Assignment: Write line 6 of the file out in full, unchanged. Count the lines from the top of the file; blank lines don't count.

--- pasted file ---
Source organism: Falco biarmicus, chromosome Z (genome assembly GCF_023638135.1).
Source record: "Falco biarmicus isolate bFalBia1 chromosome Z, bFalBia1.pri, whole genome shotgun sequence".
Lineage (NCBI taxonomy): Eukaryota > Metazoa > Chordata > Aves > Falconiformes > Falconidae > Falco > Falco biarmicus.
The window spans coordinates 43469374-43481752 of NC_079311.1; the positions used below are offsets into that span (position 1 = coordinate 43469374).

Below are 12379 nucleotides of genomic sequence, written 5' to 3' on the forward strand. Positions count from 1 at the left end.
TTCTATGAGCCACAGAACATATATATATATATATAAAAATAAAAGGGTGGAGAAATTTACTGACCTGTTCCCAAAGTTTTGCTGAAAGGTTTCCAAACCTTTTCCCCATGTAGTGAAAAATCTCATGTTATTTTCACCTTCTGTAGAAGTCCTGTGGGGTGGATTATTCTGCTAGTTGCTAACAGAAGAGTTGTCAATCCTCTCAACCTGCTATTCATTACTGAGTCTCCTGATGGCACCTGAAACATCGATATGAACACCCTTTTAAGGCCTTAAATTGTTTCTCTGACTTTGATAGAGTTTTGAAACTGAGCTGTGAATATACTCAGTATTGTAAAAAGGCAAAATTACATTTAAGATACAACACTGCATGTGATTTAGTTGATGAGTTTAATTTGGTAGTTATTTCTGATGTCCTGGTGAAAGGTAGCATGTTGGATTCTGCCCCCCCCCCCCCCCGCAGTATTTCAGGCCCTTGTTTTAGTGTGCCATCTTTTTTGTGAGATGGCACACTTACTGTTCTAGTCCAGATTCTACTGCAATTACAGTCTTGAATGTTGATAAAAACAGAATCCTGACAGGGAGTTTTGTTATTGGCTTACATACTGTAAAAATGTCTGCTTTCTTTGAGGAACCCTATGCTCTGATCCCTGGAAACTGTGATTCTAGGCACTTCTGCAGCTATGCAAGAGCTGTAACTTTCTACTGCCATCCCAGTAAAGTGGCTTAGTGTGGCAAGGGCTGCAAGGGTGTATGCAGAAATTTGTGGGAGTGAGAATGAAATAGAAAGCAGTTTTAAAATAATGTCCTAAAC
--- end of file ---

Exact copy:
TTCTATGAGCCACAGAACATATATATATATATATAAAAATAAAAGGGTGGAGAAATTTACTGACCTGTTCCCAAAGTTTTGCTGAAAGGTTTCCAAACCTTTTCCCCATGTAGTGAAAAATCTCATGTTATTTTCACCTTCTGTAGAAGTCCTGTGGGGTGGATTATTCTGCTAGTTGCTAACAGAAGAGTTGTCAATCCTCTCAACCTGCTATTCATTACTGAGTCTCCTGATGGCACCTGAAACATCGATATGAACACCCTTTTAAGGCCTTAAATTGTTTCTCTGACTTTGATAGAGTTTTGAAACTGAGCTGTGAATATACTCAGTATTGTAAAAAGGCAAAATTACATTTAAGATACAACACTGCATGTGATTTAGTTGATGAGTTTAATTTGGTAGTTATTTCTGATGTCCTGGTGAAAGGTAGCATGTTGGATTCTGCCCCCCCCCCCCCCCGCAGTATTTCAGGCCCTTGTTTTAGTGTGCCATCTTTTTTGTGAGATGGCACACTTACTGTTCTAGTCCAGATTCTACTGCAATTACAGTCTTGAATGTTGATAAAAACAGAATCCTGACAGGGAGTTTTGTTATTGGCTTACATACTGTAAAAATGTCTGCTTTCTTTGAGGAACCCTATGCTCTGATCCCTGGAAACTGTGATTCTAGGCACTTCTGCAGCTATGCAAGAGCTGTAACTTTCTACTGCCATCCCAGTAAAGTGGCTTAGTGTGGCAAGGGCTGCAAGGGTGTATGCAGAAATTTGTGGGAGTGAGAATGAAATAGAAAGCAGTTTTAAAATAATGTCCTAAAC